The Tax Cut and Jobs Act (TCJA) is now officially law. Both the House and Senate passed the new tax reform bill in December with straight party-line votes and no support from Democrats. President Trump signed it into law right before Christmas. It is the first overhaul of the tax code in more than 30 years.
Retirees, most of whom are on relatively fixed incomes, are probably the most concerned about what the new tax law will mean for them. But, generally, they will be less affected than others because the changes do not affect how Social Security and investment income are taxed. In fact, many will benefit from the doubling of the standard deduction and, with the new individual tax brackets and rates, will be paying less in taxes when they file their tax returns in April, 2019. (Most of the changes will apply to 2018 income, not 2017 income.)
Key Individual Provisions to Know
Here are main provisions in the tax law that could particularly affect retirees and persons with disabilities.
- There are still seven individual tax brackets and rates, but most are lower.
- For single filers, the standard deduction is increased from $6,350 to $12,000. For married couples filing jointly, it increases from $12,700 to $24,000.
- The blind and elderly deduction has been retained in the new law. People age 65 and over (or blind) can claim an additional $1,550 deduction if they file as single or head-of-household. Married couples filing jointly can claim $1,250 if one meets the requirement and $2,500 if both do.
- The new law increases the deduction of medical expenses.
- The new law limits the deduction for these local and state taxes to $10,000.
- The new law puts the cap on the mortgage deduction at $750,000 of debt. (If you already have a mortgage, you would not be affected.) The new law also eliminates the deduction for interest on home equity loans, which is currently allowed on loans up to $100,000.
- Under the new law, parents will be able to take a $500 credit for each non-child dependent they are supporting. This would include a child age 17 or older, an ailing elderly parent or an adult child with a disability. It is temporary because it is set to expire at the end of 2025 along with the other individual provisions.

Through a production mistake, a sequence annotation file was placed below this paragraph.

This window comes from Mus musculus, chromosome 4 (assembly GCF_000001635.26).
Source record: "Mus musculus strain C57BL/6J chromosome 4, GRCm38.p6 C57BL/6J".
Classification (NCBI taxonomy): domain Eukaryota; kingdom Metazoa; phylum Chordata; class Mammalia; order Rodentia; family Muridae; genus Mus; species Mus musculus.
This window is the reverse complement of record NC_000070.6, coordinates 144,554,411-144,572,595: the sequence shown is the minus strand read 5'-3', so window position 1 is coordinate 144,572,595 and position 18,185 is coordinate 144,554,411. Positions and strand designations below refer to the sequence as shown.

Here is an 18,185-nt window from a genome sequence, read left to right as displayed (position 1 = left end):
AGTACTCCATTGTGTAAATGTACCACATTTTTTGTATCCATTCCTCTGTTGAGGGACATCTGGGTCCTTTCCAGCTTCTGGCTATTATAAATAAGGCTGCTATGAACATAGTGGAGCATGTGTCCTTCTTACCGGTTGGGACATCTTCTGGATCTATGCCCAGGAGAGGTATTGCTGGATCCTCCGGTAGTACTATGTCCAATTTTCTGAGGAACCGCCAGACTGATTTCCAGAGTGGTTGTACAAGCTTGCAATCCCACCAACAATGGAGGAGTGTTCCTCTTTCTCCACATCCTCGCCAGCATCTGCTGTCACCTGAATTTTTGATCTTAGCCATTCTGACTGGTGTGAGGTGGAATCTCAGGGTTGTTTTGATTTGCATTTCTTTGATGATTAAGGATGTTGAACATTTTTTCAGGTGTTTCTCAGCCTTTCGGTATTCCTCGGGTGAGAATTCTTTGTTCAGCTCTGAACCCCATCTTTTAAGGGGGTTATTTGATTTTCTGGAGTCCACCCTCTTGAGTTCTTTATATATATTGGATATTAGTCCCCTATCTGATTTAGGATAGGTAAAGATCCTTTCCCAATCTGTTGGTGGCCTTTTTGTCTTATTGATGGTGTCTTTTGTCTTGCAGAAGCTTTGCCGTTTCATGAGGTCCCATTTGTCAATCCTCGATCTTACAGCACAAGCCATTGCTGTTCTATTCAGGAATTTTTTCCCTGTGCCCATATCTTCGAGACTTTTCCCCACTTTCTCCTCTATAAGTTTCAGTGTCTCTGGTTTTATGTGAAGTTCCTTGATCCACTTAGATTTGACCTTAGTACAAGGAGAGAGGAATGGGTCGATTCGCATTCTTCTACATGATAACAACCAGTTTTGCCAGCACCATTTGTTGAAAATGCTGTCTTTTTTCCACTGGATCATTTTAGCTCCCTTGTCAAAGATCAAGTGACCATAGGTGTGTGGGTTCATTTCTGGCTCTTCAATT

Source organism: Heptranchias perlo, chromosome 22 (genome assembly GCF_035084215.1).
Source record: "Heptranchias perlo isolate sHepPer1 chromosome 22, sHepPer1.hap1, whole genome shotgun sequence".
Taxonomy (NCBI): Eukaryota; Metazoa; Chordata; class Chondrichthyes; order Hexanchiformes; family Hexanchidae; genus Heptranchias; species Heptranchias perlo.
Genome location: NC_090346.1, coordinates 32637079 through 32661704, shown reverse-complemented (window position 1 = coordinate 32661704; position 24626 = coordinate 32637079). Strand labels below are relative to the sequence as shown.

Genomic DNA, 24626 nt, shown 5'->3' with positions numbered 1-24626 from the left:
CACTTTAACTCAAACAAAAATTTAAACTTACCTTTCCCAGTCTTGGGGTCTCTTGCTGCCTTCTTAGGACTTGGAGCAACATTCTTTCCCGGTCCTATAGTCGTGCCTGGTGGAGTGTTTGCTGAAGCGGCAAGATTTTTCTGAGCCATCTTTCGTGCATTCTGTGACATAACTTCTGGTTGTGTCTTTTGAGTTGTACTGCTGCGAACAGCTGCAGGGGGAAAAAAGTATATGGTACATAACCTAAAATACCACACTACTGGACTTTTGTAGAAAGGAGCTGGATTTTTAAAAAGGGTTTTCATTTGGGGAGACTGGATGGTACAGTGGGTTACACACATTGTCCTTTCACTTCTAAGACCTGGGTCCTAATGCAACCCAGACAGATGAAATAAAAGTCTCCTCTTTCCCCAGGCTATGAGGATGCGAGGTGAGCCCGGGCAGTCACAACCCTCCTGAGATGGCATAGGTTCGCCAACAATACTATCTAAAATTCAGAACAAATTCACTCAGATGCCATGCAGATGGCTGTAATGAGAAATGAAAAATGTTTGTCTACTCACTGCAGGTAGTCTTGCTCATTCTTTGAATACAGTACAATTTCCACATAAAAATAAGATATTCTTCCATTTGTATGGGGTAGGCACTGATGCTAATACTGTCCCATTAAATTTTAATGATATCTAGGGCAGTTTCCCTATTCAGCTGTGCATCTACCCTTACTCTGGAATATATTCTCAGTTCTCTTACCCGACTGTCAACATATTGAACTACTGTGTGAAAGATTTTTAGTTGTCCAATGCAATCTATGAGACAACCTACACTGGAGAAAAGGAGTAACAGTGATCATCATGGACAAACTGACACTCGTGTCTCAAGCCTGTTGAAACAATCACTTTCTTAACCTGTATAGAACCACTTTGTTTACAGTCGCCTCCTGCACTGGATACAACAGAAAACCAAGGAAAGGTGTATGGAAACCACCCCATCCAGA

- Doubles the estate tax exemption to $11.2 million for individuals and $22.4 million for married couples. Amounts over these exemptions will be taxed at 40%.
- With the elimination of the individual mandate to purchase health insurance, there will no longer be a penalty for not buying insurance.
- The new tax law expands the use of tax-free distributions from these plans, including paying for elementary and secondary school expenses for private, public and religious school, as well as some home schooling expenses. Educational therapies for children with disabilities are also included. There is a $10,000 annual limit per student.
- The new tax law allows money in a 529 education plan to be rolled over to a 529A ABLE account, but rollovers may count toward the annual contribution limit for ABLE accounts ($15,000 in 2018).
What to Watch
Expect some clarifications and strategies as the experts weigh in. There will also undoubtedly be some adjustments as the new tax bill goes into effect. Please don’t hesitate to reach out if you have questions about these new provisions and how they may impact you or those you work with.
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